Earlier this year I moved home, unfortunately during the process of installing a new telephone line a problem arose that led to me lodging a formal complaint with my ISP. After a few months this complaint required alternative dispute resolution (ADR) with CISAS. This blog post is going to summarize the process and document some of my experiences with ADR.
The ADR process seems to be poorly documented, so at a high level the process with CISAS is as follows:
- Complain to your ISP
- Exhaust your ISP’s complaint process and reach a deadlock. Request a deadlock reference number.
- Complain to the company providing an alternative dispute resolution (ADR) service. This will be either CISAS or the communication ombudsman
- Once the complaint is submitted and accepted, the ISP has 10 working days to issue a response
- Once a response from the ISP is received, you have 5 working days to provide comments on their response. No new evidence can be submitted
- Once any comments have been submitted, or 5 days have passed, it will take up to 3 weeks for a decision to be made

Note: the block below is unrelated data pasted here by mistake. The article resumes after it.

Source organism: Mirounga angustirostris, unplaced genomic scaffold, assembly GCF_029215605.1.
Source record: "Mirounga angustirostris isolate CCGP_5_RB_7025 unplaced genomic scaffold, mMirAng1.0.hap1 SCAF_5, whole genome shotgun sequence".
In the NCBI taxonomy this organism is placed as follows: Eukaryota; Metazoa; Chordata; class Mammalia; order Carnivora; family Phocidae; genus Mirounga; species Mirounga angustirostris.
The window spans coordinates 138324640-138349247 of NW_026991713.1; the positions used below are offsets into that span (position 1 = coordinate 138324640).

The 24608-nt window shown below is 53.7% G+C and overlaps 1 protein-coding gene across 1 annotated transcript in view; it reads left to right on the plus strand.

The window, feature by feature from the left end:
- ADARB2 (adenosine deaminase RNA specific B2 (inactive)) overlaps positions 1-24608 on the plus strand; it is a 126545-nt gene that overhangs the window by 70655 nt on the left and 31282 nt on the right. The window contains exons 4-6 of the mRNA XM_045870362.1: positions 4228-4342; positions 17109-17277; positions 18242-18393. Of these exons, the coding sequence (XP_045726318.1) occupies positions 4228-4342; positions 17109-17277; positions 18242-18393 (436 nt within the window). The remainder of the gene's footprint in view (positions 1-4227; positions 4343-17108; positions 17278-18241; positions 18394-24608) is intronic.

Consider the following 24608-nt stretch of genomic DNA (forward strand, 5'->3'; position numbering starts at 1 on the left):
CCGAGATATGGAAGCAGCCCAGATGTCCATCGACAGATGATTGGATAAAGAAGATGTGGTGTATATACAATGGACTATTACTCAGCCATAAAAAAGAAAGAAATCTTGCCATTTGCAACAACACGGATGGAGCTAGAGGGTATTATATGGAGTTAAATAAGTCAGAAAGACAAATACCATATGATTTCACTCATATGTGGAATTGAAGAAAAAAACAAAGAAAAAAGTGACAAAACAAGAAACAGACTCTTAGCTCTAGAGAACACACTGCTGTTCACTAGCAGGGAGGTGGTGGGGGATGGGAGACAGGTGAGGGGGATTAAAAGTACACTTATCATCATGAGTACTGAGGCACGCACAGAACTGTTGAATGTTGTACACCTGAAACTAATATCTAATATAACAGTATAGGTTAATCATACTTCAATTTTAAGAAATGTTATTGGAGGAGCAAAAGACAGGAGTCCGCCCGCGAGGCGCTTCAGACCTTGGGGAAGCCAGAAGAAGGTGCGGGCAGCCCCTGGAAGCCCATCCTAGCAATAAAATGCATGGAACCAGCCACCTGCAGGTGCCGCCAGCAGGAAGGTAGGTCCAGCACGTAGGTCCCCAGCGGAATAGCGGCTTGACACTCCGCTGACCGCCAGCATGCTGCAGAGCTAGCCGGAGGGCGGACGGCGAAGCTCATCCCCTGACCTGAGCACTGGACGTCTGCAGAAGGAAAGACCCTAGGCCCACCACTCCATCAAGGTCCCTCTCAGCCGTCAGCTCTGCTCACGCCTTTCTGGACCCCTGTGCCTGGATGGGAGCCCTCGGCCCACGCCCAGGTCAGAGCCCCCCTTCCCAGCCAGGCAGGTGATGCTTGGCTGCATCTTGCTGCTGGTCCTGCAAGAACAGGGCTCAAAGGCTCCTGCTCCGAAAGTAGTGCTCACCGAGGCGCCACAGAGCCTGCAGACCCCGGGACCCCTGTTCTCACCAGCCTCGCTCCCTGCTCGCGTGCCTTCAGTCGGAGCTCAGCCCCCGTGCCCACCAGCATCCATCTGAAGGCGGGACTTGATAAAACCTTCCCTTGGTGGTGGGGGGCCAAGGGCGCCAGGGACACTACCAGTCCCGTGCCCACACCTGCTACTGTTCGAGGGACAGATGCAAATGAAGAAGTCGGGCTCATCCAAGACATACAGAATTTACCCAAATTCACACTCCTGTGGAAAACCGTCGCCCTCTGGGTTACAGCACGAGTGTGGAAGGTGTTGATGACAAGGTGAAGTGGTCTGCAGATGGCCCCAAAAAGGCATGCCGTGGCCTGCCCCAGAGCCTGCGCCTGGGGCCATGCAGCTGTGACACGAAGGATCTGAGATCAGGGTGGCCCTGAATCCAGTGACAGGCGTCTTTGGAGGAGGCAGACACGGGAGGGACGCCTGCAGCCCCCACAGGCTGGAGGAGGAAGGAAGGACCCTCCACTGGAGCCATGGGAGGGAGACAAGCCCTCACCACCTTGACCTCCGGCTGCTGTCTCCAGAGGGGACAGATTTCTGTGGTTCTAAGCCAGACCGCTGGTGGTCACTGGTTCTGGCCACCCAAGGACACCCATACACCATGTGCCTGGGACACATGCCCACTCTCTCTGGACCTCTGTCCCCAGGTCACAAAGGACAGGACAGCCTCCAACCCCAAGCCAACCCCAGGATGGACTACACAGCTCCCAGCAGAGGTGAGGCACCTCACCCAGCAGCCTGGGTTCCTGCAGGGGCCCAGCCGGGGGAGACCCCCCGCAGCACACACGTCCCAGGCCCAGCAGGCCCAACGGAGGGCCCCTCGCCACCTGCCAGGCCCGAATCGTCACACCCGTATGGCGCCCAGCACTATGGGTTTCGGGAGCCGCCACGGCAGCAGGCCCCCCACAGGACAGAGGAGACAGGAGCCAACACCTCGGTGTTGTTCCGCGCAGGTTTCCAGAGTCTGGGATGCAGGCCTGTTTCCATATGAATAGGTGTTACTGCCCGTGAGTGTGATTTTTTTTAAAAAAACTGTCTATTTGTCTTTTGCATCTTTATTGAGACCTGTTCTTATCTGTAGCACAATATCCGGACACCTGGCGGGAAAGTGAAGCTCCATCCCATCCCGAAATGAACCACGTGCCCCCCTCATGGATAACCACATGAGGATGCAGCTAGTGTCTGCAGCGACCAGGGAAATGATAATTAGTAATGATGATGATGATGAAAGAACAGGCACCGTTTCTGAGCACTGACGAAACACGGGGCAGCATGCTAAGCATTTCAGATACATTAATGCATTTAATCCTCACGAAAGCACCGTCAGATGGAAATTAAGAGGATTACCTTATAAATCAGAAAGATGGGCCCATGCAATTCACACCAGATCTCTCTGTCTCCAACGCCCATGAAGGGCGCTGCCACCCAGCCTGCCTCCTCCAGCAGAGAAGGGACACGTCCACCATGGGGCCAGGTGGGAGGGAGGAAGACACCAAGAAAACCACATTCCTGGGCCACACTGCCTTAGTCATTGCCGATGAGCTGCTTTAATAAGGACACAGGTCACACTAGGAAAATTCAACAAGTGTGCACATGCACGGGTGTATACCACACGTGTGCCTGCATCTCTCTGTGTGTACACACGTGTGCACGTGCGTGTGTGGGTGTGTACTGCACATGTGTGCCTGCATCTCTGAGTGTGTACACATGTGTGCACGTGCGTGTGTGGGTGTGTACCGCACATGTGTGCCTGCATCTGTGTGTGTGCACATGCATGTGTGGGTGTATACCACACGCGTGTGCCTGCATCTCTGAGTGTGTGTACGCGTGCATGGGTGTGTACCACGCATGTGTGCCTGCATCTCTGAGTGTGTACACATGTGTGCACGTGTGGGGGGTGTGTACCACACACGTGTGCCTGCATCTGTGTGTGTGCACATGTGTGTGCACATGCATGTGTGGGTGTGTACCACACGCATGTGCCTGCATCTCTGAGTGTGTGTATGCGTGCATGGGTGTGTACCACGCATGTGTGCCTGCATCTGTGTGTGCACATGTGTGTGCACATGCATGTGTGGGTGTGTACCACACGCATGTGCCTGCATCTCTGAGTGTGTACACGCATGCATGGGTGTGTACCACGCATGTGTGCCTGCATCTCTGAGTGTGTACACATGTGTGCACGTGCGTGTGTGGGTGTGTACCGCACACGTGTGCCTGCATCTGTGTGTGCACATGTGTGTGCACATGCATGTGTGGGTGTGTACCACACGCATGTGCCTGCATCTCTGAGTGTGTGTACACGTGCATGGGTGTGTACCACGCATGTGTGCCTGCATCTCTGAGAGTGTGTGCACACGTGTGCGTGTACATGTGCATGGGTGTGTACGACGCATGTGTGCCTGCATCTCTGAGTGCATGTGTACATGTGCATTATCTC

- Once the decision has been made you have 6 weeks to either accept or reject the decision
The application to CISAS
When registering your complaint with CISAS the application form asks for details of your complaint. This is your opportunity to provide as much detail as possible relating to your complaint, based on my experience it is best to:
- Explain your complaint as clearly as possible, be concise;
- Refer to evidence wherever possible. This can be in the form of photos, screenshots, copies of support tickets or just about anything that can be used to prove your point;
- Review your ISP’s terms of service, this is likely what they will use in their rebuttal. If there’s a clause in there you can take advantage of then do so;
The ISP’s response
In my own CISAS complaint I received a three page rebuttal and evidence consisting of their terms of service, partial copies of support tickets and copies of select e-mails exchanged during the complaint process with my ISP. This may not be how all ISP’s respond, but with the only further course of action being going to court it makes sense that the ISP will have their legal teams involved at this point.
Receiving three pages of legalese can be disconcerting, be sure to read it carefully and take some time before submitting any comments.
Providing closing comments
Your opportunity to provide further comments is limited, this is to ensure there is not a back and forth between the customer and ISP. You can however comment on the ISP’s defence and offer clarification on any points they have raised. Unfortunately new evidence cannot be accepted at this point.